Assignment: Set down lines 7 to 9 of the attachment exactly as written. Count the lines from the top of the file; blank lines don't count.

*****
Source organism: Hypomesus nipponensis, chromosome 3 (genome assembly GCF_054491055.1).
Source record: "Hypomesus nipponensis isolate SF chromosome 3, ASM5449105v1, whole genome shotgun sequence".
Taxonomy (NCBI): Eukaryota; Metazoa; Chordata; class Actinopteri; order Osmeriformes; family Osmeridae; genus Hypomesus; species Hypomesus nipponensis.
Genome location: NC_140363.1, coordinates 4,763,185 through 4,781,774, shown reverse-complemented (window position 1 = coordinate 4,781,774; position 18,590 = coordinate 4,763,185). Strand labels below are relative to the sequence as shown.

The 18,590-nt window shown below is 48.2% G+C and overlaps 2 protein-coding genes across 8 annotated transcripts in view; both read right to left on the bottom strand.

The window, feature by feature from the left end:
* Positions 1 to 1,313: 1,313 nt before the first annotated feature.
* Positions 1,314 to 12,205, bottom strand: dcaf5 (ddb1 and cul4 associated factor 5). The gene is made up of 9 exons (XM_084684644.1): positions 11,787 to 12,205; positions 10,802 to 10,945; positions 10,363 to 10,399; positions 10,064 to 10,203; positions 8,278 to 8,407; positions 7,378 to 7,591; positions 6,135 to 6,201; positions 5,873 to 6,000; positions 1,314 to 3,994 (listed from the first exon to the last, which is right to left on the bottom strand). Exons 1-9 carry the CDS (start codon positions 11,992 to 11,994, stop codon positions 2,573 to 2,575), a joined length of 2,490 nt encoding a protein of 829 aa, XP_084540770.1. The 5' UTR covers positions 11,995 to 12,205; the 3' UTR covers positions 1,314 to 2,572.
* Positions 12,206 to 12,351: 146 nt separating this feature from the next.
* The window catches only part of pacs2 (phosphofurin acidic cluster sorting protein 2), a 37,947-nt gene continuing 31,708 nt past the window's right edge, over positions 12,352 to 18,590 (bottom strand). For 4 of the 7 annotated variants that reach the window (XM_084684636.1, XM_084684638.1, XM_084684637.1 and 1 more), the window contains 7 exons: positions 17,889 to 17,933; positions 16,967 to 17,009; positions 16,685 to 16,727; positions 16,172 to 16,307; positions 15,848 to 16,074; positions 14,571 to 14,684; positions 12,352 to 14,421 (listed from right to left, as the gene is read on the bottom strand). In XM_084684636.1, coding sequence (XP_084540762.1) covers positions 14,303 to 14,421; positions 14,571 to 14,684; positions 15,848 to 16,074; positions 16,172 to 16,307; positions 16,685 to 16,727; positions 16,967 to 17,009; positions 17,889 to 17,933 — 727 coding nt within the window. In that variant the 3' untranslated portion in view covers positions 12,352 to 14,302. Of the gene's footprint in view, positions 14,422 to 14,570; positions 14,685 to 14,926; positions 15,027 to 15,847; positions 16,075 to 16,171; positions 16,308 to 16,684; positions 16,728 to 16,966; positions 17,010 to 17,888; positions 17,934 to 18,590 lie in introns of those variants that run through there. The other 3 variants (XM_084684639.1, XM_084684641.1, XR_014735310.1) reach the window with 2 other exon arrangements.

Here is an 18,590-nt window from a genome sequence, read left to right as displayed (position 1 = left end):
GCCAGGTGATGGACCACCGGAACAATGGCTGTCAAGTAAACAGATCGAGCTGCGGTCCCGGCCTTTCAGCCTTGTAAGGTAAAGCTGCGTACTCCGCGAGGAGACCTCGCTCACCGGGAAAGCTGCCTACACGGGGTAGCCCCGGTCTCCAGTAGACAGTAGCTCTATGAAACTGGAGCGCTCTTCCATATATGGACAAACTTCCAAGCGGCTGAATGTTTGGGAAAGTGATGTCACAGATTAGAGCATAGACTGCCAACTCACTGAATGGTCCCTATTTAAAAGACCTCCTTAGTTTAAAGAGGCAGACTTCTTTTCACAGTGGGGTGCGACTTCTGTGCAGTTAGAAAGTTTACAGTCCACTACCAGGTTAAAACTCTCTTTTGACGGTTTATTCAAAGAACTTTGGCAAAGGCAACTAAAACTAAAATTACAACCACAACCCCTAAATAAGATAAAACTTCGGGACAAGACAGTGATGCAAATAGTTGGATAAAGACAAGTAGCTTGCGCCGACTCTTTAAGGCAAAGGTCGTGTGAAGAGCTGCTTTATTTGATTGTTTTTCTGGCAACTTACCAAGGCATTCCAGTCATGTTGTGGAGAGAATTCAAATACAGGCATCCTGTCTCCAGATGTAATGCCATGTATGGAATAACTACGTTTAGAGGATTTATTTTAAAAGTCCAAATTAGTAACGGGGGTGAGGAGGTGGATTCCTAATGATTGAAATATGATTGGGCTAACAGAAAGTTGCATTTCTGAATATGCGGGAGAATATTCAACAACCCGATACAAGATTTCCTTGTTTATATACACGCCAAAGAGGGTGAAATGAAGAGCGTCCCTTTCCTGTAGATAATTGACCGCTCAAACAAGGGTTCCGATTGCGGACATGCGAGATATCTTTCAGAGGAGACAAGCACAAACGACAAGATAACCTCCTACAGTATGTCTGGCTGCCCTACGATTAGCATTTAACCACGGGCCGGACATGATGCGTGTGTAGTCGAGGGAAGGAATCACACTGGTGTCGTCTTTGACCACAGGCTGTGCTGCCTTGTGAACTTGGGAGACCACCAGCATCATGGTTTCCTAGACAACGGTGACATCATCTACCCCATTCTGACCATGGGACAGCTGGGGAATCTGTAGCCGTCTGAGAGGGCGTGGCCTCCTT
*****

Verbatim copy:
* Positions 1 to 1,313: 1,313 nt before the first annotated feature.
* Positions 1,314 to 12,205, bottom strand: dcaf5 (ddb1 and cul4 associated factor 5). The gene is made up of 9 exons (XM_084684644.1): positions 11,787 to 12,205; positions 10,802 to 10,945; positions 10,363 to 10,399; positions 10,064 to 10,203; positions 8,278 to 8,407; positions 7,378 to 7,591; positions 6,135 to 6,201; positions 5,873 to 6,000; positions 1,314 to 3,994 (listed from the first exon to the last, which is right to left on the bottom strand). Exons 1-9 carry the CDS (start codon positions 11,992 to 11,994, stop codon positions 2,573 to 2,575), a joined length of 2,490 nt encoding a protein of 829 aa, XP_084540770.1. The 5' UTR covers positions 11,995 to 12,205; the 3' UTR covers positions 1,314 to 2,572.
* Positions 12,206 to 12,351: 146 nt separating this feature from the next.